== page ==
A special defence in Scots law may be raised in criminal proceedings upon notice by the accused ahead of the trial. If established, it results in an acquittal. The only purpose of the special defence procedure is to give fair notice: it does not prejudice the plea of not guilty by an accused; the Crown still must prove the acts charged beyond a reasonable doubt.:29
In solemn proceedings (prosecutions on indictment of more serious criminal offences before a judge and jury of 15 persons) notice of a special defence must be given at least 10 days before the trial date and the jury is advised of the special defence immediately after the indictment has been read (or summarised) and each juror is given a copy of the accused's notice.:15
Types of special defenceEdit
The types of special defence are: mental disorder (when the offence was committed or before the trial), incrimination (alleging someone else committed the crime), coercion, automatism, self-defence, consent (under some circumstances), or alibi.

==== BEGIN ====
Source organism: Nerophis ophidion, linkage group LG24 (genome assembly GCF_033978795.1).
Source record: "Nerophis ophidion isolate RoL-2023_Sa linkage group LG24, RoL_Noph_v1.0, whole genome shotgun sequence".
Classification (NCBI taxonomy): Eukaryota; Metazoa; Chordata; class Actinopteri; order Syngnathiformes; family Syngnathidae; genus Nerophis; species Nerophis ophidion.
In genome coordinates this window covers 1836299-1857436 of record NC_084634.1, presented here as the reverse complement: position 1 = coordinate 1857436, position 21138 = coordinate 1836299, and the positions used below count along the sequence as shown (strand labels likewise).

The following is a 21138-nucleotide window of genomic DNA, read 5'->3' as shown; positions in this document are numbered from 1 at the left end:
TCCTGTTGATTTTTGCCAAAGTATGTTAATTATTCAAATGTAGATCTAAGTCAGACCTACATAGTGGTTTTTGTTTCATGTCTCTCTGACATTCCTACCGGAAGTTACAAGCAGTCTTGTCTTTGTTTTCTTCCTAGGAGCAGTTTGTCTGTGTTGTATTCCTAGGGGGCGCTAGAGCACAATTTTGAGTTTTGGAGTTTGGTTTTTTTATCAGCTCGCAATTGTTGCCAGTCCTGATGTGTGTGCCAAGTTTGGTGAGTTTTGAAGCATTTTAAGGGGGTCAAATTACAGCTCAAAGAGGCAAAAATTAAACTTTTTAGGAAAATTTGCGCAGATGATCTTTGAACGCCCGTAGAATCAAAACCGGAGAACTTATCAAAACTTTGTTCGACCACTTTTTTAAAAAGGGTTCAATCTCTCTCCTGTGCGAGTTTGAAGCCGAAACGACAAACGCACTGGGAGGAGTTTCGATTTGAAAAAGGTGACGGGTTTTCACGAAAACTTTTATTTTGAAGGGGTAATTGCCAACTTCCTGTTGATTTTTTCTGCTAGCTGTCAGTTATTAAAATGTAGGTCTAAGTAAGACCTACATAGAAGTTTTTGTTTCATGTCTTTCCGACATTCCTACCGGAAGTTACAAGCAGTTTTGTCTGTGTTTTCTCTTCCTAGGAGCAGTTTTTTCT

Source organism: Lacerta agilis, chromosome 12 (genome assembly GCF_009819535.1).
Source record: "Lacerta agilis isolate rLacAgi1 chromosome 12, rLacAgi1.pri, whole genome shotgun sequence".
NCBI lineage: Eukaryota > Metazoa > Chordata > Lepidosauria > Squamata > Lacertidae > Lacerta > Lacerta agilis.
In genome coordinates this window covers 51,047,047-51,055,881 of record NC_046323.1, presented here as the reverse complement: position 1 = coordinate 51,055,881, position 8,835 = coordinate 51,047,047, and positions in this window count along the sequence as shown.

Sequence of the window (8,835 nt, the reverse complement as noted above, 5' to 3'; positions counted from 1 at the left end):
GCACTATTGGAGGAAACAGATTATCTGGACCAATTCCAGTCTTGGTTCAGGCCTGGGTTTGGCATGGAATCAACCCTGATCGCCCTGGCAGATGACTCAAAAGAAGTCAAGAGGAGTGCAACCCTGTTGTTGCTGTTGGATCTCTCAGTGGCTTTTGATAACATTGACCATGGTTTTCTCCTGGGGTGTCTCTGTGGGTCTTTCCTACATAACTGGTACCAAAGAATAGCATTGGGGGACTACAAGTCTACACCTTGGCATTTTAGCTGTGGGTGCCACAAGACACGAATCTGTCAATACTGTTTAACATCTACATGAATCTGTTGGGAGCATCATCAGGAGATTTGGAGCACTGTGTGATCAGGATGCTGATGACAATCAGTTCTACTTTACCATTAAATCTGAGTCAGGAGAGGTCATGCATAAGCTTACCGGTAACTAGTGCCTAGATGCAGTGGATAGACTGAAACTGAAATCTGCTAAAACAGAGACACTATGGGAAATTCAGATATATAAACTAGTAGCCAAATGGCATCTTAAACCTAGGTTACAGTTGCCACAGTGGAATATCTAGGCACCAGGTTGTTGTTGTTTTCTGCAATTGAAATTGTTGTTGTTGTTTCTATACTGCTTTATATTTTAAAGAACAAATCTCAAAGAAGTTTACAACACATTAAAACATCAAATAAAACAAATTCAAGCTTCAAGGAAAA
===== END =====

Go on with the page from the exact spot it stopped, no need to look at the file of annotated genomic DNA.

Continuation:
Notes and referencesEdit
- Tony Callahan, "Case for the defence in Scotland", Evening Times (Glasgow, Scotland), 18 August 2001, p 8 via factiva accessed 24 September 2011.
- I D Macphail, Criminal Evidence - 24 Nov 2010.pdf Scottish Criminal Evidence, Procedure and Practice (2010)
- Lambie v H M Advocate 1973 JC 53 at 58
- Judicial Office for Scotland, Glossary, Judiciary of Scotland (2011), accessed 24 September 2011.
- Neil Gow QC, "Scotland's right of silence", (1988) 138 New Law Journal 781 (28 October 1988, Butterworth & Co (Publishers) Ltd) via Lexis Nexis accessed 14 October 2011.
- "Jury Manual: Some notes for the guidance of the judiciary", Judicial Studies Committee for Scotland, January 2011.
- s89, Criminal Procedure (Scotland) Act 1995.
- Sarah Christie (2003). Introduction to Scots Criminal Law. Pearson Longman. p. 91. ISBN 978-0-582-43718-0.
- "46, VII Section 78, Special defences, incrimination and notice of witnesses, etc.". Criminal Procedure (Scotland) Act 1995. 1995.
- Criminal Procedure (Scotland) Act 1995 (UK)
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